What would a world be like without sharks? According to conservationist and founder of Shark Allies, Stefanie Brendl, “it would be a planet with oceans full of sick and dying animals; as predators at the top of the food chain, sharks eliminate weak animals, allowing only the strongest to thrive. The main cause: overfishing.
According to the study now published in the journal Naturand, “for every ten sharks found in the open sea in the 1970s, today we only have an average of three,” he told BBC marine ecologist at the University of Exeter Richard Sherley. The survey showed that the rays are also disappearing.
Of the approximately 1,200 species of these two animals, 31 are oceanic. Researchers have analyzed scientific articles, government reports and fishing records since the 1970s, tracking 18 species that live on the high seas and finding that their populations have shrunk by 71.1%.
At the same time, a survey was carried out on the International Union for Conservation of Nature (IUCN) Red List of Threatened Species: it showed that, of the 31 species, 24 are threatened with extinction, with the population of three declining so drastically that they are classified as “critically endangered” – or one step away from being extinct in nature. Another four appear to be “in danger”.
In half a century, shark and ray catch rates have tripled. According to marine biologist Nathan Pacoureau, from Simon Fraser University, the picture may be much worse than the team of researchers outlined.
“Our analysis starts in the 1970s, but we know that fishing fleets have been expanding globally since before the 1950s,” he says, adding that the decline was accentuated mainly after the 1980s, when only nine species were considered threatened.
For marine ecologist Nicholas Dulvy, a colleague of Pacoureau, “sharks and ocean rays are at exceptionally high risk of extinction, far more than the average of birds, mammals or frogs. Overfishing of these animals puts the health of entire ocean ecosystems at risk, as well as the food security of some of the poorest countries in the world. ”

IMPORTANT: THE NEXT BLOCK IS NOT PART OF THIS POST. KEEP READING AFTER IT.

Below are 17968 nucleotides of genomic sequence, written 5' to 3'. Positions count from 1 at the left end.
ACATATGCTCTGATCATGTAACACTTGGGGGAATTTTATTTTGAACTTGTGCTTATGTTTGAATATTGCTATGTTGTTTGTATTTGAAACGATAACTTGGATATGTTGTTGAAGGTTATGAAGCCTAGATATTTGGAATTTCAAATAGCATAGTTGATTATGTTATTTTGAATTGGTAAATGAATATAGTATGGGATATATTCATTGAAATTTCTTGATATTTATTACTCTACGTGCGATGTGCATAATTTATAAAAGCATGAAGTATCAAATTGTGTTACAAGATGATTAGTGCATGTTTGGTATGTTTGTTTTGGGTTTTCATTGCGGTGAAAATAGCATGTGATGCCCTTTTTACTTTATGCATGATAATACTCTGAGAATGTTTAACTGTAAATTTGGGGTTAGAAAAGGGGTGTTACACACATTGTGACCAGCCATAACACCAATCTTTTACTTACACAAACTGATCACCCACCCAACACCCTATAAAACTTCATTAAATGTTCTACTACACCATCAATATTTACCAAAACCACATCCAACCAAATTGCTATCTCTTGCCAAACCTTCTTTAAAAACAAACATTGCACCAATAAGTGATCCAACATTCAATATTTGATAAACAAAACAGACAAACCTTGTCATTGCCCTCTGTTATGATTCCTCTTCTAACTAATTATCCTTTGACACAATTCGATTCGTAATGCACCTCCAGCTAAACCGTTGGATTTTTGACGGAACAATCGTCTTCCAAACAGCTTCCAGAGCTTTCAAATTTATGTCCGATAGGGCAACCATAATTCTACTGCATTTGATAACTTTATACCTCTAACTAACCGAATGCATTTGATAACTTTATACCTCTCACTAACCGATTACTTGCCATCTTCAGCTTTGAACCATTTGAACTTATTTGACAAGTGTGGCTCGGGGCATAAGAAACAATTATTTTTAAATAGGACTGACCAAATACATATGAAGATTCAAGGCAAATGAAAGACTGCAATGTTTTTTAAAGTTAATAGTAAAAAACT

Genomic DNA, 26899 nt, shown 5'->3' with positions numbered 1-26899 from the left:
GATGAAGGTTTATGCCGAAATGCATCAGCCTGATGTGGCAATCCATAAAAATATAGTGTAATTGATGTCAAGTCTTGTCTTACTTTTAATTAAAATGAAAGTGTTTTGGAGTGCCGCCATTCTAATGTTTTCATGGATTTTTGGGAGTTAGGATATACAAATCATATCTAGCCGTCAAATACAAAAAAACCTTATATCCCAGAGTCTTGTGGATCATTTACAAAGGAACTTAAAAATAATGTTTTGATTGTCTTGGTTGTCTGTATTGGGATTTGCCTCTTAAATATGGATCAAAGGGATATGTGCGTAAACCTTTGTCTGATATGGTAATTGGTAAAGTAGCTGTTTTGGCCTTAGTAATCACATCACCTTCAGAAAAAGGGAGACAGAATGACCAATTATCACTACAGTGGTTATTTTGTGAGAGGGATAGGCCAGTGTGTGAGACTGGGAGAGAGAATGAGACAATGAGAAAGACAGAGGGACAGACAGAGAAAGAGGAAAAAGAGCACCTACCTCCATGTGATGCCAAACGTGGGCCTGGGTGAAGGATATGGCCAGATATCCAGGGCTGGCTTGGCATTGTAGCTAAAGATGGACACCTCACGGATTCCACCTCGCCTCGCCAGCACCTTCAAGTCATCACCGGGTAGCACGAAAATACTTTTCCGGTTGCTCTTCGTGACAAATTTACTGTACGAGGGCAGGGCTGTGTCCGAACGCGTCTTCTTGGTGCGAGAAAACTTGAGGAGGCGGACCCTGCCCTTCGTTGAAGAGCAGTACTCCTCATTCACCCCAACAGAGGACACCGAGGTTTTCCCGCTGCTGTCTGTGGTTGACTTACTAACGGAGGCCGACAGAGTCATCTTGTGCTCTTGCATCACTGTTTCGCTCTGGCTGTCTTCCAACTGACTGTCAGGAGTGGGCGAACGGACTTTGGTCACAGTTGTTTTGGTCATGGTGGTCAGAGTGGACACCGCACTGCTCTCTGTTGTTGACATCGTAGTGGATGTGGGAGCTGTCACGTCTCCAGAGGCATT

Fins and gills
Sharks are chased not only for their flesh, but also for their tails and fins, plus their liver oil. Stingrays are also in danger because of the demand mainly for gills, used in traditional Chinese medicine. Even when they are not specifically fished, they are accidentally caught in nets along with other commercially valuable species, such as tuna and swordfish.
The increase in fishing comes in addition to the low reproduction of species, which makes them even more vulnerable. “Oceanic sharks have a very slow pace of life; they usually take more than a decade to reproduce ”, says Pacoureau.
Some protection measures implemented have made it possible for some species to increase their populations. In the American waters of the Atlantic and Pacific, since the 1990s, fishermen have been prohibited from hunting great white sharks, and catch limits have been imposed for hammerhead sharks.
“The disappearance of these animals would profoundly affect life in the seas, from coral reefs to the food security of humanity: populations of seals and sea lions would explode, drastically reducing the number of fish. After the sharks are gone, there is nothing we can do to replace them in the critical role they play in balancing the oceans, “sums up Stefanie Brend.